Catechetical Formation

Because of his unique mission as a permanent deacon — “a cleric living a lay life,” as James Keating writes in “The Heart of the Diaconate” (Paulist Press, $12.95) — a deacon who is formed properly in the ministry of catechesis can initiate others into discipleship in truly profound ways, for “the quality of catechesis in a community depends in part on the ordained ministers who care for it” (Directory for Catechesis, No. 151).

The Directory for Catechesis proposed three dimensions necessary to form those in catechetical ministry, some of which are reflected in diaconate formation. The first is forming the “being” of the catechist, “a witness of faith and a keeper of the memory of God” (No. 139). The ministry of catechesis flows from one’s life. Deacons, as ordained ministers of the Gospel, are ontologically configured to Christ the Servant. His role in catechesis flows from that configuration — it is more who he “is” than what he “does.”

Second is knowledge of the Faith, which takes place primarily through understanding the sacred Scriptures and the Catechism of the Catholic Church (cf. Directory for Catechesis, No. 143). The study of Scripture and the doctrines of the Faith often take up the bulk of diaconate formation, and rightly so. But some programs of formation might not reflect the directory’s insistence that a “a detailed and profound understanding of the Catechism of the Catholic Church” (No. 152) is necessary for those preparing for ordination. Those deacons who feel that part of their formation was lacking can easily remedy this by prayerfully reading the Catechism every day.

However, the last element is not often included in diaconate formation, and one that ordained permanent deacons should seek out. The directory calls it savior-faire: “In the dimension of savoir-faire, the catechist is formed to grow as an educator and communicator” (No. 148). This is more than being a good public speaker, for the ministry of catechesis isn’t about making others listen to one’s own voice but helping others hear the voice of God through what has been revealed. “The catechist, recognizing that his hearer is an active participant in whom the grace of God is dynamically at work, will present himself as a respectful facilitator of an experience of faith of which he is not in charge” (No. 148).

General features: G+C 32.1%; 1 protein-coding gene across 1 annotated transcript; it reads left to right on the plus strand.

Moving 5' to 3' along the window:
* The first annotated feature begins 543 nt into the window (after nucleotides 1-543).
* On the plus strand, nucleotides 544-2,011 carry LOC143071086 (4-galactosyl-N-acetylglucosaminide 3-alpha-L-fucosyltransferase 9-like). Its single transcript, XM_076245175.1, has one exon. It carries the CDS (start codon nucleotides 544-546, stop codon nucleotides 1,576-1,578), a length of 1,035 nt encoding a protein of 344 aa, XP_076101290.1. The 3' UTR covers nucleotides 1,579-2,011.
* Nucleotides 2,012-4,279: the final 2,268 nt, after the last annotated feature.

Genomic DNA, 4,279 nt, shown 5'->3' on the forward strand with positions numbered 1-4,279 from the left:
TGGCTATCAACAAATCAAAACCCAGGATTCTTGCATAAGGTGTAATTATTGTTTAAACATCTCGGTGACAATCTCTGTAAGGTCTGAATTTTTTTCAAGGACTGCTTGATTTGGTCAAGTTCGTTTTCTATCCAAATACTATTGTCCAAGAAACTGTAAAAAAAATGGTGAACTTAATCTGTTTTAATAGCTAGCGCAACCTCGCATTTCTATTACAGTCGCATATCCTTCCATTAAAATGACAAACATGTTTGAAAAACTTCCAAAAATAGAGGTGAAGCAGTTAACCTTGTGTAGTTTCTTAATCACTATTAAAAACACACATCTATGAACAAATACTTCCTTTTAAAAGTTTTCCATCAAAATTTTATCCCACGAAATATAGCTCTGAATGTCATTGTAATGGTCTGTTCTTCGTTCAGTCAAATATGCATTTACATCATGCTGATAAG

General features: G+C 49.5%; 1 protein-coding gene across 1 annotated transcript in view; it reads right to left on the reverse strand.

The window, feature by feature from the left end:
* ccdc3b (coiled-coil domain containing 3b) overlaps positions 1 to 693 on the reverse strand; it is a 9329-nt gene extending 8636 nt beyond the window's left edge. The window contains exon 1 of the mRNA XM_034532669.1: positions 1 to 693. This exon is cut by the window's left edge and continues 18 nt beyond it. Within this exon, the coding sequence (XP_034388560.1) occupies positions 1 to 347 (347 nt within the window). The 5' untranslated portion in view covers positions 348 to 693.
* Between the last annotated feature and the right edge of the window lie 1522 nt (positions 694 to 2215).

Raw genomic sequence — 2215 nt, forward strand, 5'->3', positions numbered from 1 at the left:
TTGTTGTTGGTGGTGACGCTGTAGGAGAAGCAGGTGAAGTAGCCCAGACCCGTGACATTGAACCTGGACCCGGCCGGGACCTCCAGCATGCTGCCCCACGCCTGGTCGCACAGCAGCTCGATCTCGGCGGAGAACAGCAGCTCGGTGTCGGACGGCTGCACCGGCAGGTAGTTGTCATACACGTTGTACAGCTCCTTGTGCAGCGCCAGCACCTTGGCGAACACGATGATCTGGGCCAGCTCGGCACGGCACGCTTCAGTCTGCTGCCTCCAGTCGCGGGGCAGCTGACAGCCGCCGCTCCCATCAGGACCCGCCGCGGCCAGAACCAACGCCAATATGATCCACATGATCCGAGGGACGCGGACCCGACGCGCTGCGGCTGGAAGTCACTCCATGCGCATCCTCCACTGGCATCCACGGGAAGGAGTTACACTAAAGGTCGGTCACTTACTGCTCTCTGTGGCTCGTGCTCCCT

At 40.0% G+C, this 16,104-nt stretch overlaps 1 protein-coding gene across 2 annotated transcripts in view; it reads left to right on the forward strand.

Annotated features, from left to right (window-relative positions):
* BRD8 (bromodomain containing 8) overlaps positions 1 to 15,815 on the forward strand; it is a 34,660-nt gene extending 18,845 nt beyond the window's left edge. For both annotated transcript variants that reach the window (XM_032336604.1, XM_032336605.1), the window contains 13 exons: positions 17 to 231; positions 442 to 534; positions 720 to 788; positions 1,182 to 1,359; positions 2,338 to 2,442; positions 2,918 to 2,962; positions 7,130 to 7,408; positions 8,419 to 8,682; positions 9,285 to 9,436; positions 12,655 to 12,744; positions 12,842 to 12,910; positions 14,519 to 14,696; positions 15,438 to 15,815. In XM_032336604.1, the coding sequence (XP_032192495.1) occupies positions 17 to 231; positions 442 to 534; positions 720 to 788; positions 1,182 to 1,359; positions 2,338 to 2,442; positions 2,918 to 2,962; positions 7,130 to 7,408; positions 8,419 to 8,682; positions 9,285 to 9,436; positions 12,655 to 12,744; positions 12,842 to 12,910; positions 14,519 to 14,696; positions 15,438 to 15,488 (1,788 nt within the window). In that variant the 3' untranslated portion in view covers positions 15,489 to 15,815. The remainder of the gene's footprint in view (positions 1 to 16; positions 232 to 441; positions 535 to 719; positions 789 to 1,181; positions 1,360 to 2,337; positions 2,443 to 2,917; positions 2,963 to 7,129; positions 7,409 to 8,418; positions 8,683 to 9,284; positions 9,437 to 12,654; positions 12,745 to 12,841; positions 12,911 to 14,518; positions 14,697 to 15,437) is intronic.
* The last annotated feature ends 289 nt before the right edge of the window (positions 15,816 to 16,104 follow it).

There is both a science and an art to this. The National Directory for the Formation of Permanent Deacons (cf. No. 130) rightly proposes that formation in catechesis falls, not under intellectual formation, but pastoral formation. It requires docility to the Holy Spirit and understanding the people to whom the Faith is being proclaimed. Like all skills, it takes practice to master.

Even though some deacons may not have the catechetical formation of others as their primary role, all deacons have accepted the call to “teach what you believe” at their ordination. This is an essential part of the Church’s mission to “make disciples of all nations.” Deacons should approach the ministry of catechesis as a craft to be learned, humbly seeking opportunities to become more effective in leading others into intimacy with Jesus Christ.

DEACON BOB RICE, Ph.D., is a professor of catechetics and the director of the Master of Arts in Catechetics and Evangelization at the Franciscan University of Steubenville and a deacon for the Diocese of Steubenville.